It’s disappointing when a family member says they don’t want to take over the family business. But your business legacy isn’t necessarily over – as long as you’re practical about it.

Here’s what you can do with your business if you want to retire but don’t have a successor lined up.


Ownership versus management

A lot of the time, a family member doesn’t want to take responsibility for the family business because they have a career of their own. 

If that sounds familiar, you need to make sure they know the difference between ownership and management – owning a business means holding the majority of company shares. However, you can still put a management team  in place to run the business from a day-to-day perspective. 

The challenge with this route is ensuring the correct management team is put in place – not only will the right one understand the ownership structure, but they’ll be committed to the business and its long-term success.

Above all else, they’ll work in your successor’s best interests and communicate clearly.


Selling the family business

What can you do if your successor isn’t even interested in a hands-off approach to business ownership? In this case, some form of sale will be the natural option. 

Business sales can take many forms, including mergers, consolidation, share swaps and recapitalisations. However, the two main options to consider are asset sales and share sales.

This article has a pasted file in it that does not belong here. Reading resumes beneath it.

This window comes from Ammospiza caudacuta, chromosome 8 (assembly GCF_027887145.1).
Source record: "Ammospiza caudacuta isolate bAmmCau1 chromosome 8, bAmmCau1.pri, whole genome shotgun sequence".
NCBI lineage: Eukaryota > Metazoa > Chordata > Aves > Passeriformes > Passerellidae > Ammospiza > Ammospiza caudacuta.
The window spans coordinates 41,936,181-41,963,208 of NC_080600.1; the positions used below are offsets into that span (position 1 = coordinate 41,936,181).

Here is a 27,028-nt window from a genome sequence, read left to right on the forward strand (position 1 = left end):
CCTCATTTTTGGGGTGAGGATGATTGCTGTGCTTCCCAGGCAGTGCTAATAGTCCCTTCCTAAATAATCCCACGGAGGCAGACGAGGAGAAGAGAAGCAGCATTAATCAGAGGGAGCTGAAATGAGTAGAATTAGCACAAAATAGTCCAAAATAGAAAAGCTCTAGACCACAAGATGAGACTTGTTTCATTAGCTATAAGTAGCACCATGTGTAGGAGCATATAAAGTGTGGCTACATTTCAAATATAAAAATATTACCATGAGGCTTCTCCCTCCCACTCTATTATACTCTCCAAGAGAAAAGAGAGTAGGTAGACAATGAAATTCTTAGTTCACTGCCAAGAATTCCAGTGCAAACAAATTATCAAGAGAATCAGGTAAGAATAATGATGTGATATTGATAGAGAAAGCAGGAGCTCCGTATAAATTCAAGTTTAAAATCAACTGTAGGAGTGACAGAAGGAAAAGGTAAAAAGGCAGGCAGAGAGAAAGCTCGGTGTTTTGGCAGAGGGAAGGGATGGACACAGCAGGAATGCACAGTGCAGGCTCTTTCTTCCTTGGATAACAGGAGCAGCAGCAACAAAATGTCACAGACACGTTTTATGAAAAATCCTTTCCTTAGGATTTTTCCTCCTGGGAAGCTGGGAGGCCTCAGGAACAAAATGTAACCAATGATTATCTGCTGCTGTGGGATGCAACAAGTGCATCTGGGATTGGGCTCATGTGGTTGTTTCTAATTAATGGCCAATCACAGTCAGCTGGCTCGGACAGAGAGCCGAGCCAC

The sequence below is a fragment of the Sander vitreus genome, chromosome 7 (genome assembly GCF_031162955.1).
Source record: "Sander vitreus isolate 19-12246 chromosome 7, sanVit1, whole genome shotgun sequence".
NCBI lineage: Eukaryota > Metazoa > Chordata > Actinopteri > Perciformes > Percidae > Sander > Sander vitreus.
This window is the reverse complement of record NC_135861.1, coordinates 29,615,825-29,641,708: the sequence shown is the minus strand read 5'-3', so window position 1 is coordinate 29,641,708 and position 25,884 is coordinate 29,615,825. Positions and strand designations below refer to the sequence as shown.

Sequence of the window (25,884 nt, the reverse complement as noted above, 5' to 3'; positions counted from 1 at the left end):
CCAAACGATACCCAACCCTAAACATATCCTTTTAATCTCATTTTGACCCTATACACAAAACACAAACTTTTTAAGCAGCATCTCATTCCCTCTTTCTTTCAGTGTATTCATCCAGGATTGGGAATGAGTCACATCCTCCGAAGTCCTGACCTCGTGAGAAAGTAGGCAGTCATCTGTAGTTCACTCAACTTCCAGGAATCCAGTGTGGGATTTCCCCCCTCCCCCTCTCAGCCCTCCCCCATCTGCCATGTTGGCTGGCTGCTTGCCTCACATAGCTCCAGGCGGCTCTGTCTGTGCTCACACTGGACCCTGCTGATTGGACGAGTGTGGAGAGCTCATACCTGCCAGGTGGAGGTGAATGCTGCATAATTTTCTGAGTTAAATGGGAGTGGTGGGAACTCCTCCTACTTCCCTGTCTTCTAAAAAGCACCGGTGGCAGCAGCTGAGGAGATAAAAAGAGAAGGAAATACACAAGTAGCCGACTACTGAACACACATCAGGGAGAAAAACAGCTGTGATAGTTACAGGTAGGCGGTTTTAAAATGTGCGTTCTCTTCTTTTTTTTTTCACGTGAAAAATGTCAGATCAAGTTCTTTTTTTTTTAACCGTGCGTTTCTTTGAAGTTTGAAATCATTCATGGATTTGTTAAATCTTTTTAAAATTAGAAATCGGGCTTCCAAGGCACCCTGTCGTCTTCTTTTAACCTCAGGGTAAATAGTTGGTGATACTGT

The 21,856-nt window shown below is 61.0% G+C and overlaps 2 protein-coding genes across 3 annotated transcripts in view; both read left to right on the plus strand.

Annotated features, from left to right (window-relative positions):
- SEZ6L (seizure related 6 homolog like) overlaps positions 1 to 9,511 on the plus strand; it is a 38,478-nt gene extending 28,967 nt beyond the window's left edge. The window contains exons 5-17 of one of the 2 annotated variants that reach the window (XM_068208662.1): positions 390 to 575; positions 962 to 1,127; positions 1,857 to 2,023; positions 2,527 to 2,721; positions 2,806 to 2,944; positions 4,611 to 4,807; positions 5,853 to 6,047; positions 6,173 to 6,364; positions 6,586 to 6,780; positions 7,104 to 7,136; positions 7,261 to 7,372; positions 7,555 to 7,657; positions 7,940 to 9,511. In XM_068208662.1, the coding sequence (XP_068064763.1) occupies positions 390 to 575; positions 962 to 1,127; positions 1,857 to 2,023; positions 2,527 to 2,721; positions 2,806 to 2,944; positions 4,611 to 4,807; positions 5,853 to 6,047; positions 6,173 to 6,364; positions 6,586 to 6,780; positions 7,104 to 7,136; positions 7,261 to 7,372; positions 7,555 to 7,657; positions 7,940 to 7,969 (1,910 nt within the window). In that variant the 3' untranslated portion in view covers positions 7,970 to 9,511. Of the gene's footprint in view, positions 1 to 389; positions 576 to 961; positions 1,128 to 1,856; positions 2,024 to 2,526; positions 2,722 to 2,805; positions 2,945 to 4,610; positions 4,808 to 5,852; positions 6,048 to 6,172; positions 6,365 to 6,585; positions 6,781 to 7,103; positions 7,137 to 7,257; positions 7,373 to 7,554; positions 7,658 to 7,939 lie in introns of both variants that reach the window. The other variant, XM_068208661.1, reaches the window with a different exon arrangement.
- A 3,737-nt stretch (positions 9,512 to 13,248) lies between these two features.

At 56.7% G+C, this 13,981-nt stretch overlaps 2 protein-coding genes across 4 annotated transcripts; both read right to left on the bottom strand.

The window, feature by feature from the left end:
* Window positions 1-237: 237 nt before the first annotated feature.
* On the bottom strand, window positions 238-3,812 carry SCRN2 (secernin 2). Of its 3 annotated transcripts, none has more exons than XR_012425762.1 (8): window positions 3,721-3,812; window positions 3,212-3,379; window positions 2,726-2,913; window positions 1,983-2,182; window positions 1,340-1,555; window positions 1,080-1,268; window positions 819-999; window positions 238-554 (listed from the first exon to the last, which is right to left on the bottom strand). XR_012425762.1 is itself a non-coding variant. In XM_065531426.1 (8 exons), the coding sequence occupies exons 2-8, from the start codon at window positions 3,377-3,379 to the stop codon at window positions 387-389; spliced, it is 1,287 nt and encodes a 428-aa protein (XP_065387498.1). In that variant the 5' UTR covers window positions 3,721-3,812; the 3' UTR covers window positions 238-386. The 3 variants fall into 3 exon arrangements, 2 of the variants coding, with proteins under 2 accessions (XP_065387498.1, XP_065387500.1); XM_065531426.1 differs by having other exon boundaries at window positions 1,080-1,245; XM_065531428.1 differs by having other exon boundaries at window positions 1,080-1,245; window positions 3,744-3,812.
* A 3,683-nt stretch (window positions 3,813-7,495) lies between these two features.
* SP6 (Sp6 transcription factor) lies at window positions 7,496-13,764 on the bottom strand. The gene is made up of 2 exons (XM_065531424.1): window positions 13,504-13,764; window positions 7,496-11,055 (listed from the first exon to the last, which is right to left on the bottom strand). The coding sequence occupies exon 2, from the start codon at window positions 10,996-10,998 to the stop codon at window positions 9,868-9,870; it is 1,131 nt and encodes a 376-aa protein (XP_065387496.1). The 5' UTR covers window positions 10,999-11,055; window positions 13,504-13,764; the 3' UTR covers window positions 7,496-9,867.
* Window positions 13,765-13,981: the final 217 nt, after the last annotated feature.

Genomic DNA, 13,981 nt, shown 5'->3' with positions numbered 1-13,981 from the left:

Owners of sole trader businesses and limited companies can do both and it involves selling the assets, name and goodwill of the business. 

When you do this, you may have to pay capital gains tax if you sell certain assets, including:

  • land and buildings
  • fixtures and fittings
  • plant and machinery
  • registered trademarks.

Depending on your income and the capital gain you make, you will either pay 10% or 20% capital gains tax. However, if you’re a sole trader or business partner and have owned the business for at least two years, you can ensure you pay 10% by claiming business asset disposal relief.

Limited companies have the option to sell shares or securities, which are also liable to capital gains tax. However, you’ll also be able to claim business asset disposal relief if:

  • you’re an employee or office holder of the company
  • the company’s main activities are in trading (rather than non-trading activities, like investment), or is the holding company of a trading group. 


Employee ownership

Another route you could take is employee ownership, which was introduced by legislation in 2014, and it’s increasingly common to see businesses move toward this model.

The key advantages include receiving full value for the business while the transaction can be concluded quicker and easier. Meanwhile, your legacy will likely stay on, as family behaviour and values are more likely to continue under employee ownership. 

Under the employee ownership model, there are some fairly unusual but beneficial tax advantages – if structured correctly, you can get a 100% exemption on capital gains tax.

As you can see, there are options available to you if your family does not want to take over the business once you retire. Get in touch with us to discuss your options in more detail.